Causes of Retrograde Amnesia
Stedmans medical dictionary (2001) defines retrograde amnesia as amnesia in reference to events that occurred before the trauma or disease that caused the condition (pg. 858). Therefore, retrograde amnesia affects the individuals memory for events that occurred prior to the trauma or disease. For example, frequently, individuals involved in automobile accidents do not remember what happened to cause the accident or even being in the accident.
Retrograde amnesia in its pure form is very rare, and would involve an injury or disease that affected either the hippocampus, which is an area of the brain responsible for long term memory, or the inferior aspects of the temporal lobe, which plays a role in the memory for both visual and auditory events. Retrograde amnesia is usually accompanied by anterograde amnesia, which is amnesia for events that follow the traumatic episode.
There are several reasons why an individual might develop retrograde amnesia. Of all of these, the most common cause would be head trauma, which includes falling, car accidents, sports injuries (i.e., boxing and football), or in general, receiving a blow to the head. During this type of injury, the individual sustains what is called both coup and contrecoup injury. The coup injury consists of the brain area directly involved in the impact, while contrecoup damage involves injury to the area opposite that at which the blow occurred. This shifting of the brain in the skull results in a great deal of shearing, in which axons (nerve cells) break, along with edema (swelling), which compresses the brain in the skull. Both of these factors result in further brain damage.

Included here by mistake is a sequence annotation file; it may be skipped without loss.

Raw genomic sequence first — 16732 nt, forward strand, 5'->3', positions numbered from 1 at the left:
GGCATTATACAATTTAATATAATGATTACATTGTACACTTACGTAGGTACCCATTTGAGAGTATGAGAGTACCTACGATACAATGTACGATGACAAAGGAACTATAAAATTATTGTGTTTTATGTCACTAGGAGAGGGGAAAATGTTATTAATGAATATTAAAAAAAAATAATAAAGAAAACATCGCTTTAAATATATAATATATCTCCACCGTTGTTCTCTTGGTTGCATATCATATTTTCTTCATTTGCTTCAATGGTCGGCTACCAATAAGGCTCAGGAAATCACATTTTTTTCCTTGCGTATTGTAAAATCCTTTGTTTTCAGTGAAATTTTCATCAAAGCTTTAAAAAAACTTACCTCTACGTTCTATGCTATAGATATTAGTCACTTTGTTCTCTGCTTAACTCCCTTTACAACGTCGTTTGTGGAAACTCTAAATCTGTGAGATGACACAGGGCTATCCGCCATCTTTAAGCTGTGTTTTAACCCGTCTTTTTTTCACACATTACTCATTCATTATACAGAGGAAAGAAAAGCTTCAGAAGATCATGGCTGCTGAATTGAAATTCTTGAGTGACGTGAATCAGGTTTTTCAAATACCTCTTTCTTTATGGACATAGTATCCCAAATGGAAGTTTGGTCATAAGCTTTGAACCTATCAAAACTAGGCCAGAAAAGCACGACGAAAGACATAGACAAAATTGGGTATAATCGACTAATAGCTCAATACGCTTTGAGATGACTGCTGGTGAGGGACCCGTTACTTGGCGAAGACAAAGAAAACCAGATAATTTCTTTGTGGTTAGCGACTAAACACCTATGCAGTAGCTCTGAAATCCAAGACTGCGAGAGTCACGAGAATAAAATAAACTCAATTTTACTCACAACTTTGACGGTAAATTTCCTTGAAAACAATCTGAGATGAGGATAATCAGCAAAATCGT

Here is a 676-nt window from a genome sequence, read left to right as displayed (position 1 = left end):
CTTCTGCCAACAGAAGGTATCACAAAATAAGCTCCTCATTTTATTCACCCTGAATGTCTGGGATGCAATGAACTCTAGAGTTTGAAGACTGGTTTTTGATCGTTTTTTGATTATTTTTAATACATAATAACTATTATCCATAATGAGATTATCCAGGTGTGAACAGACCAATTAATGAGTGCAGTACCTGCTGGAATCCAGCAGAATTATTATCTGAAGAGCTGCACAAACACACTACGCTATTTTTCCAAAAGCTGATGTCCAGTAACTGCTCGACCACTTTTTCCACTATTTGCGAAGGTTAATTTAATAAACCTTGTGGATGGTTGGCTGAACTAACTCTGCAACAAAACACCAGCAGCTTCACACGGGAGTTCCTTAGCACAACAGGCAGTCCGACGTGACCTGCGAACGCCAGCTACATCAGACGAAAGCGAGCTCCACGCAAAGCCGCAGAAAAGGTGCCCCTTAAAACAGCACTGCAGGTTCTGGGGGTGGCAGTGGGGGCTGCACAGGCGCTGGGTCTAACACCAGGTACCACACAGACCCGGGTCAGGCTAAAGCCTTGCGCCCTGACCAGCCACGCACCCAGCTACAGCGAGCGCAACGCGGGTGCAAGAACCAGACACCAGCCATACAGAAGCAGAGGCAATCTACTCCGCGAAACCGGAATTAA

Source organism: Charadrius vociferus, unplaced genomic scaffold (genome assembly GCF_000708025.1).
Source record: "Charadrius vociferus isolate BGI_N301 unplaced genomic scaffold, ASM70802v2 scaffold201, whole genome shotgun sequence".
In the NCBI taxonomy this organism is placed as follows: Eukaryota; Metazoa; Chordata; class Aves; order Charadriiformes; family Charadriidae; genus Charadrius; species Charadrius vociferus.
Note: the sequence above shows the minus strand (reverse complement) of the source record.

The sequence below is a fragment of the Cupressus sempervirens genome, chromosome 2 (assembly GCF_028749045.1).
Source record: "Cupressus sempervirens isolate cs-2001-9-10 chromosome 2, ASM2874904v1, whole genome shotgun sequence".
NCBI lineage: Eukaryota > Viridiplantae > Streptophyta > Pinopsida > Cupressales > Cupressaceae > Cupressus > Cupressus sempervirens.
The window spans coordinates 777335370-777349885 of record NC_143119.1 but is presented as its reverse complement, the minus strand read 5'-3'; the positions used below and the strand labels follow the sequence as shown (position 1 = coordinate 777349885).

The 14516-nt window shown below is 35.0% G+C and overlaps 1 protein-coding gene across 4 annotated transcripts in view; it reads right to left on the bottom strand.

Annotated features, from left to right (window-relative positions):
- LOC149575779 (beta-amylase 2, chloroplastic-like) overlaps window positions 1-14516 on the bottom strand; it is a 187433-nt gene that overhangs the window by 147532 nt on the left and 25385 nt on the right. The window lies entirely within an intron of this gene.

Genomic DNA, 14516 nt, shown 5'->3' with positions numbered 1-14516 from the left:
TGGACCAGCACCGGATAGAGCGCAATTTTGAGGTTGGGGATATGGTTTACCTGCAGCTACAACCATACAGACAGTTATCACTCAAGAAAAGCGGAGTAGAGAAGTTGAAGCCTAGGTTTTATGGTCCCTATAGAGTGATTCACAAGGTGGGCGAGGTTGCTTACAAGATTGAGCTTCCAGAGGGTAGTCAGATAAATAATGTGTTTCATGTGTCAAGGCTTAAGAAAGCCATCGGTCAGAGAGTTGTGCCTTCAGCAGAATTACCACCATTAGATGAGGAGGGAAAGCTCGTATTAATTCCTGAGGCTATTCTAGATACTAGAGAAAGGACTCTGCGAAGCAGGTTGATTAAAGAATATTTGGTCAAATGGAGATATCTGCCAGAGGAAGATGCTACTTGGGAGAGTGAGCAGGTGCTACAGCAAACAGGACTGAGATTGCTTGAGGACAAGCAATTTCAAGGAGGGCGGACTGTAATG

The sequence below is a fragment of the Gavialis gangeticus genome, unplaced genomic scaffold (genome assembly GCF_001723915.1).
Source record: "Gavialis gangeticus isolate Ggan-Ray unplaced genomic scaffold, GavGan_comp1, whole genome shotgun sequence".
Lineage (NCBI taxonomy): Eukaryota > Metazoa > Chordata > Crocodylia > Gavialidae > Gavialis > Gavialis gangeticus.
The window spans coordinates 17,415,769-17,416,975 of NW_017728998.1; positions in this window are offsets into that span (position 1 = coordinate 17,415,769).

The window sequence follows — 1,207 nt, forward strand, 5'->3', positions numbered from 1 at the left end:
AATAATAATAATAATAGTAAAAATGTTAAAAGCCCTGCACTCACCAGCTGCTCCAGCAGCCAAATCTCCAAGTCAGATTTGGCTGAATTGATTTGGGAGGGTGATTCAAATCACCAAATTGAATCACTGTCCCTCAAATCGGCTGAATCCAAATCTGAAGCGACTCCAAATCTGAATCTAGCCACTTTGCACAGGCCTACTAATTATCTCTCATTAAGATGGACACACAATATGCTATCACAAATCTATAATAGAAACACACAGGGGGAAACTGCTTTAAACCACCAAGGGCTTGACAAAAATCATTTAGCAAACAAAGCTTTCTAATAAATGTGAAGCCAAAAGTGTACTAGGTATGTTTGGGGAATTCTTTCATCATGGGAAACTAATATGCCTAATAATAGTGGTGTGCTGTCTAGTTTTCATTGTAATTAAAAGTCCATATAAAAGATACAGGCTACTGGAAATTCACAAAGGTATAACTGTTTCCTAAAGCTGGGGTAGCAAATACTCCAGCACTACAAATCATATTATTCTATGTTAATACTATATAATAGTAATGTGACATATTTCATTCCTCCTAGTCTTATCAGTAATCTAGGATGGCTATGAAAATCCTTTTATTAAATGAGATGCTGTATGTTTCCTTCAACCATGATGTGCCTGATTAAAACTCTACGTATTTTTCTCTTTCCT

Another cause of retrograde amnesia would include anoxia, which is a deprivation of oxygen to the brain. Without much needed oxygen, brain cells begin to die and the result is gross (overall) damage to the brain. An example of an anoxic event would include drowning. Similar in nature, an ischemic event may cause retrograde amnesia. An example would include a stroke. However, the stroke should affect either the hippocampus or the inferior aspect of the temporal lobe in order to result in a retrograde amnesia.
Finally, diseases, such as epilepsy and encephalitis, may result in this type of amnesia. It should be noted that the epilepsy must be severe. Also, Korsakoff syndrome may cause retrograde amnesia. Korsakoff syndrome is an amnestic syndrome due to alcohol and is characterized by confusion and impaired memory. This is seen in individuals with alcohol dependence and poor nutrition.